The economy remains vulnerable to external shocks, particularly from sharp declines in world export commodity prices.
Priority issues include insufficient health, education, transport and public utilities infrastructures, major law and order problems, land ownership issues, corruption and inefficient government, and the threat of environmental degradation and unsustainable resource management.
Piling on to these with potential serious consequences for PNG and the region is the rapid spread of HIV/AIDS. The World Health Organization estimates that 2% (over 100,000) of PNG’s population is HIV positive with another 150 people infected each month.
The government, together with a number of international organizations, is working on the issue. Coping with HIV/AIDS may yet prove the biggest challenge that independent PNG has faced.
Cultural identity plays an important role in the lives and leaderships styles of Papua New Guinean societies and other neighbouring Melanesians nations.
When Papua New Guineans are overseas, they’re very conscious and very proud of their identity. In urban areas, there is probably a much greater sense of belonging to this national entity than in rural areas, where people by and large tend to see very little of the nation and so tend to identify themselves with much smaller groups defined in terms of kinship and language.
People have multiple identities and appear to move adeptly from one to another but there is no doubt that national identity is still very fragile in a place like Papua New Guinea.
This mentality results in people, even politicians and elites, identifying themselves better in groups.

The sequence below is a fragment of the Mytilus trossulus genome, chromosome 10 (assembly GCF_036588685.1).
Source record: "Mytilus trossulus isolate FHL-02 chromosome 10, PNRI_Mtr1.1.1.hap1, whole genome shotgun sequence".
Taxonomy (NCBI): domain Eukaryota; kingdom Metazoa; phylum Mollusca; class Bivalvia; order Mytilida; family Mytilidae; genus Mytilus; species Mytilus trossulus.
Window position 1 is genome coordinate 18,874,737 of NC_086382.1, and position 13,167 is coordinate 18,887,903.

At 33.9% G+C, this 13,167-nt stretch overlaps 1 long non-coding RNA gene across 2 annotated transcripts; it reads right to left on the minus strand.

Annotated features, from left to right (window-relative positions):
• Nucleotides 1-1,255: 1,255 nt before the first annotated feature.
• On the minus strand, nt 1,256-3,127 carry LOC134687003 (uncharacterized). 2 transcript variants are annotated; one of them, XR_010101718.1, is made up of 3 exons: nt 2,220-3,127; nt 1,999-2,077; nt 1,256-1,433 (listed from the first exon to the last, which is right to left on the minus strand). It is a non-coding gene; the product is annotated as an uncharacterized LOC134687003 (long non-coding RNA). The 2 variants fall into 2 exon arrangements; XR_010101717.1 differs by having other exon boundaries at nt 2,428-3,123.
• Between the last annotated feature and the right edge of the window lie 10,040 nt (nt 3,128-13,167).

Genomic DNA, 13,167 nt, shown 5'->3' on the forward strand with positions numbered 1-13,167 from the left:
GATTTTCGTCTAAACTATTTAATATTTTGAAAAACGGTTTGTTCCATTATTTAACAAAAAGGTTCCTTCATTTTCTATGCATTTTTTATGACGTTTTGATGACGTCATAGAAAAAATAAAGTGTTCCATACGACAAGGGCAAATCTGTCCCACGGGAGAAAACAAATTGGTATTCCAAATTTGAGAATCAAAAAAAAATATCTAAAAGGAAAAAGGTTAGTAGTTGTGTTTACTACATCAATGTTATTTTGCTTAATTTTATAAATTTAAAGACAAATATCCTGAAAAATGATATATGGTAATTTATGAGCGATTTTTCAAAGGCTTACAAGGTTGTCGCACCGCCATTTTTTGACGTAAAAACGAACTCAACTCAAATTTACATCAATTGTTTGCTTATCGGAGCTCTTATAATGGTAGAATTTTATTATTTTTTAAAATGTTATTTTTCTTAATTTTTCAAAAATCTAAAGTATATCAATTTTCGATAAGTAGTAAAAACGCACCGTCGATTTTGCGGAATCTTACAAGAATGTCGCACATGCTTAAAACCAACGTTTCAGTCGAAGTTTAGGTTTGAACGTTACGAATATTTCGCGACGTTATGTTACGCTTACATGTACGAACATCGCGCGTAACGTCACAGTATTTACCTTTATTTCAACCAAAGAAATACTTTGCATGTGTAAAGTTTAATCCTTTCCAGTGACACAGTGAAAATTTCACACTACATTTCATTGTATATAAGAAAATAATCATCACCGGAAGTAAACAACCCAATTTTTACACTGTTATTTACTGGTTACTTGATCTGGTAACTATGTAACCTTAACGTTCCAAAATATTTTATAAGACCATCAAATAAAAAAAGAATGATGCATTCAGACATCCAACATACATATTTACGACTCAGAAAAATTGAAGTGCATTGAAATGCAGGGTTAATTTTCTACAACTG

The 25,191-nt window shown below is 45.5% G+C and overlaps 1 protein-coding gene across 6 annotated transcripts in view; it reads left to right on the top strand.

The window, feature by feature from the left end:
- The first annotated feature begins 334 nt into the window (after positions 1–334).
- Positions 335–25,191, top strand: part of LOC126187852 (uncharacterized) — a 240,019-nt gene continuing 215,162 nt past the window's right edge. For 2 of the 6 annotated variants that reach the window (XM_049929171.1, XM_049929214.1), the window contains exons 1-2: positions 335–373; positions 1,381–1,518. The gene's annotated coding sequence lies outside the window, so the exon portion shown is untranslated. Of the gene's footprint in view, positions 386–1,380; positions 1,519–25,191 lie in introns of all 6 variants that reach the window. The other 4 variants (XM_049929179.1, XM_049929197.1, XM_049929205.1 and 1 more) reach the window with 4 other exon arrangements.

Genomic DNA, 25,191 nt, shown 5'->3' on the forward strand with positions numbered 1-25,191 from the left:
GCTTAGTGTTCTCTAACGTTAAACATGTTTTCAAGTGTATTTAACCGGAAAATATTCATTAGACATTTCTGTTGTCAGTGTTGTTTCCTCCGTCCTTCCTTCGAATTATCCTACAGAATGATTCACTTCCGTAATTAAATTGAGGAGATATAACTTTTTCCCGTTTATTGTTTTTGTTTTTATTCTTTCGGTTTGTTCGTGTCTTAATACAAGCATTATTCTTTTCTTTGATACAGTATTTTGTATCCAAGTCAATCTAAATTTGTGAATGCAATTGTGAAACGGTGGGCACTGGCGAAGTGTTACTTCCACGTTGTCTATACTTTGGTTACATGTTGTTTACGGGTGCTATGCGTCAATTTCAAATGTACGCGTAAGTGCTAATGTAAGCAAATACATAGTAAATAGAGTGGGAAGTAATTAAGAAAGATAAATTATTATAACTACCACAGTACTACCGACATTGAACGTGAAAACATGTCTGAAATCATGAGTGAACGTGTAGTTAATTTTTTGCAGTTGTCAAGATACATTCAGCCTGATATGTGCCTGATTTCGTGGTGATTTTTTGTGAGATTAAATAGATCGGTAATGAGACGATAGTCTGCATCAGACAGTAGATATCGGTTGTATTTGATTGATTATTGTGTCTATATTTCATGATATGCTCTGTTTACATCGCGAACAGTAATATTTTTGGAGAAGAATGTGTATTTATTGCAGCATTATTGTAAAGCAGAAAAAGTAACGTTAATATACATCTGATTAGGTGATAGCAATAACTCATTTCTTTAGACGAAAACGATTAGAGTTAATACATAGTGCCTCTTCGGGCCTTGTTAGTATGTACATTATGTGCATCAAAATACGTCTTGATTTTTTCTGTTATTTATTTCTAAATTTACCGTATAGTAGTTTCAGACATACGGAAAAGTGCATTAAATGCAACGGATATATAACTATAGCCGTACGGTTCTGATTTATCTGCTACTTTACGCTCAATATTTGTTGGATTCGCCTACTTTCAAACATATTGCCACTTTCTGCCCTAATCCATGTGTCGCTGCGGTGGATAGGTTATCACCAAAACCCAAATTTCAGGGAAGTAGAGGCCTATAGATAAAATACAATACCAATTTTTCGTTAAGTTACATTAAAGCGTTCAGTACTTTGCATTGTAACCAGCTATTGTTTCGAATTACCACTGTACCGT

This trend has built up the habit of comfortably working with someone who shares the same language and origin and is likely to be more interested in agreeing to the same principles and strategies for development for the common good.
In deciding the possible strategies for PNG, I believe that cultural understanding and traditional lifestyle norms are of great influence especially in our foreign policy.
Since 1975, when PNG gained independence, our relationship with Australia, our nearest neighbour, has been based on abiding historical, political, economic, strategic and social connections.
Australia is a friendly and sympathetic neighbor and our closest partner in trade and investment, aid support and defence. There are over 7,000 Australians in PNG.
Key aspects of the relationship between Australia and PNG are encompassed in a number of formal bilateral arrangements. Amongst these formal arrangements, the Treaty on Development Cooperation covers what is by far the largest of any of Australia's bilateral aid programs. Australia currently provides more than $500 million in aid to PNG each year.
Papua New Guinea’s foreign policy is also very much influenced by our national interest and cultural identity. Our traditional ways have in one way or another had a huge impact on our foreign relations especially with Australia.
PNG has a unique culture which influences its development decisions for the good of all.
Here in PNG, with Independence Day tomorrow, the streets are painted with red, black and yellow and people everywhere are in traditional attire. So nice, this feeling…
I am proud to be a Papua New Guinean and happy Independence to you all.